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Ohh no problem at all!!! I get alot of my coats used from local ads, and it is a "crap shoot" so to say on what you are getting... I can tell from the label on the coat roughly how old the coat is... like I said downtown Winnipeg.. if I see one of those labels.. you know its gotta be 20+ years old, and in most cases like you said, not taken care of.. aka I stored it in a bag all summer... heard that one before... Buying the long hair used coats is the most difficult because you have to inspect EVERYTHING... bought a FL silver fox and a FL coyote, did what I thought was a full inspection, but then got home and found a lateral split high in the back of the silver fox, which was easily repaired, and found a vertical split in the coyote in all places by the end of the arm.. usually never see splits there... and now unfortunately I found a small tear in my coyote parka right where ya sit on it... I usually make a habit with the parkas to push em up a bit when I sit knowing the coat all bunches there and is short adding stress....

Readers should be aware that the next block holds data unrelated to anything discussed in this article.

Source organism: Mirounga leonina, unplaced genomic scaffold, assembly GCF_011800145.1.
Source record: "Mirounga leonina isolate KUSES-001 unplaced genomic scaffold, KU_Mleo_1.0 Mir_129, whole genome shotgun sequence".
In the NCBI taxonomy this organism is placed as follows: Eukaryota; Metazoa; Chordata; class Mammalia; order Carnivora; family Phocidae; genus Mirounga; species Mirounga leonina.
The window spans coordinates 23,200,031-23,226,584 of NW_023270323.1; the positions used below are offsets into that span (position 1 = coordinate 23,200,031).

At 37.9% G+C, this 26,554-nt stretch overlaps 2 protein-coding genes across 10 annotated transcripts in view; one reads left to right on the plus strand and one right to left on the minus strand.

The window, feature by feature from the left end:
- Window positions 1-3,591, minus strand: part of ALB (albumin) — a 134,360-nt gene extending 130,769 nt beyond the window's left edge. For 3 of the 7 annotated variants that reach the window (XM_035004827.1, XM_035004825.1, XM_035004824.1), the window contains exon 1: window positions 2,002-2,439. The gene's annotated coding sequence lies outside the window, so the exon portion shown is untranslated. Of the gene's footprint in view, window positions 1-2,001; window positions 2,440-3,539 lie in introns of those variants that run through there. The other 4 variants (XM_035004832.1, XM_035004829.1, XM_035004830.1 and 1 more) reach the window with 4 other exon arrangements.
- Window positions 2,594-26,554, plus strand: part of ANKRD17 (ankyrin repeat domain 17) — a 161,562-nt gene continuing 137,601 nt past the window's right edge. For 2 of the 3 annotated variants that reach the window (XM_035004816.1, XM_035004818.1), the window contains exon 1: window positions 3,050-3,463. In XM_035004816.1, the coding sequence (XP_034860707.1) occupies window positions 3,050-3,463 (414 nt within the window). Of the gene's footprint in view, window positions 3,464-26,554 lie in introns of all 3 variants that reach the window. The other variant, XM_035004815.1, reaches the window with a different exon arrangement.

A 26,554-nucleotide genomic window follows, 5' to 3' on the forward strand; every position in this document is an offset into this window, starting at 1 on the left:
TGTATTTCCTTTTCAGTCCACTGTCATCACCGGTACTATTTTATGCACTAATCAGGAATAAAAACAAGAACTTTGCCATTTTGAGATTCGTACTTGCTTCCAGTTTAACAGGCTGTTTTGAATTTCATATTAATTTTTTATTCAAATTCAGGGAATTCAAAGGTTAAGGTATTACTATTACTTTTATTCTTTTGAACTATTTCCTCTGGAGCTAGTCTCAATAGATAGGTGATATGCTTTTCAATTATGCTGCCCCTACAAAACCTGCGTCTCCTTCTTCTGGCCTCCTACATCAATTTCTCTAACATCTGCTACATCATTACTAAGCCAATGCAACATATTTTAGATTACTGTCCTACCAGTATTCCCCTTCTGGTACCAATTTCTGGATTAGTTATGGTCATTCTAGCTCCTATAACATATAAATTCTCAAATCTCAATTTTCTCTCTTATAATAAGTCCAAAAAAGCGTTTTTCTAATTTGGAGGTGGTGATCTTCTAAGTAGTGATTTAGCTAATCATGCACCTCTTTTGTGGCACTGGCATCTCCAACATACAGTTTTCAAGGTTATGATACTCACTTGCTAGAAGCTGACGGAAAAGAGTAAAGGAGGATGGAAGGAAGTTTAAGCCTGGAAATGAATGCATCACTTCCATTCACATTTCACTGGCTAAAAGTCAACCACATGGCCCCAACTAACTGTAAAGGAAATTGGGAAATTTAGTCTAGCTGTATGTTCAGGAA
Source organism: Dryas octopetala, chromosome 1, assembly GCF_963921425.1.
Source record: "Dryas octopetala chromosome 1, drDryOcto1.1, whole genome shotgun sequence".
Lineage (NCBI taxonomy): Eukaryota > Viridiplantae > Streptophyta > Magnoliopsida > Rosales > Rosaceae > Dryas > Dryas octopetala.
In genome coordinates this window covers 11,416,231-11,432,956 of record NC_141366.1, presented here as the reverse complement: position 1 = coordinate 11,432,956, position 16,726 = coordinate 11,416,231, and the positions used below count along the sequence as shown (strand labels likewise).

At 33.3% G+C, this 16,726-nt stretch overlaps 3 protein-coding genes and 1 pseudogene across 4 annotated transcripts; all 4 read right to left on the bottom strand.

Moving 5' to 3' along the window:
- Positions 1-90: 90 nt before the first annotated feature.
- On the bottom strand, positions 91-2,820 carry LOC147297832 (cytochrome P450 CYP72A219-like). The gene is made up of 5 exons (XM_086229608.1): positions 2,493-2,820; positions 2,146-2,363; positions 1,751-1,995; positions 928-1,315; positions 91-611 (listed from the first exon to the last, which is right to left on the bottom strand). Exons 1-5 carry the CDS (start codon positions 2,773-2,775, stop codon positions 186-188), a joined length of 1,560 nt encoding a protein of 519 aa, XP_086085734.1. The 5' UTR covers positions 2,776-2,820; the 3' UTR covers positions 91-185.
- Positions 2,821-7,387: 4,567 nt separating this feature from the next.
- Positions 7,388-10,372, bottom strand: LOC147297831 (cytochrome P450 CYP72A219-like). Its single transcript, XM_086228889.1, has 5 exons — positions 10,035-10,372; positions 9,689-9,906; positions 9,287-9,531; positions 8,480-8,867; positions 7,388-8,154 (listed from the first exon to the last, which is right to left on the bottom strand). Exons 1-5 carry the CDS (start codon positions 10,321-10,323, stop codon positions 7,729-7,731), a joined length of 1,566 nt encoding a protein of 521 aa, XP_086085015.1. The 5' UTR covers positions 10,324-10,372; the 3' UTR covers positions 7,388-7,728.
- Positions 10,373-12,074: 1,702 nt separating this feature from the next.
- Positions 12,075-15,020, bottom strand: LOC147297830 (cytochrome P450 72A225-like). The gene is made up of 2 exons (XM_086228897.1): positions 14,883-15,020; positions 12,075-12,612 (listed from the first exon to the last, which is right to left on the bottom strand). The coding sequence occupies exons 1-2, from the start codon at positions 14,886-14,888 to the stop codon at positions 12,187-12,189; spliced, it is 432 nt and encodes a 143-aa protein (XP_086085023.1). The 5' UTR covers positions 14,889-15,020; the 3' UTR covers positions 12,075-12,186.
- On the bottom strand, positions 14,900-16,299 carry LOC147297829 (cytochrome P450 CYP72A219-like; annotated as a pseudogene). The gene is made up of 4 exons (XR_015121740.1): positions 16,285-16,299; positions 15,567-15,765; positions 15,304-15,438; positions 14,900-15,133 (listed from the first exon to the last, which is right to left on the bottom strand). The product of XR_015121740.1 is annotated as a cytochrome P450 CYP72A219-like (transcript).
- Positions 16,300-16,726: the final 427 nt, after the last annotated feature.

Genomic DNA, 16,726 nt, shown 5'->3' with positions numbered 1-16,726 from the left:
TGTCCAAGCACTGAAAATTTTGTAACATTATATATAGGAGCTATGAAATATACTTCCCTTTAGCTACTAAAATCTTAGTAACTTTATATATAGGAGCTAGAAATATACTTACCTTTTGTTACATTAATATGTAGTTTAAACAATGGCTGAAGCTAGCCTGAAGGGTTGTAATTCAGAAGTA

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I was interested in purchasing that same coat a couple months ago but I couldn't get a response to my inquiries. Maybe business is too good or there's a language barrier. Let us know if you have better luck.

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While I agree with Lynxette that proper maintenance of a fur is very important, the info I have received is that eventually any fur will dry out to the point that the leather of the pelt will start to fall apart.

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Of course nothing lasts forever, but maintenance is so often neglected and greatly shortens life. I have been in furriers when people come in with major repairs, and when they are asked when the coat was last cleaned they reply never, I hardly wore it. They are than told that the coat is beyond repair due to the mealiness of the skins, which of course upsets them, but it is a fact that if you choose not to take care of something bad results will occur. I think many people simply do not understand that cleaning is really for the conditioning of the leather, dirt is secondary.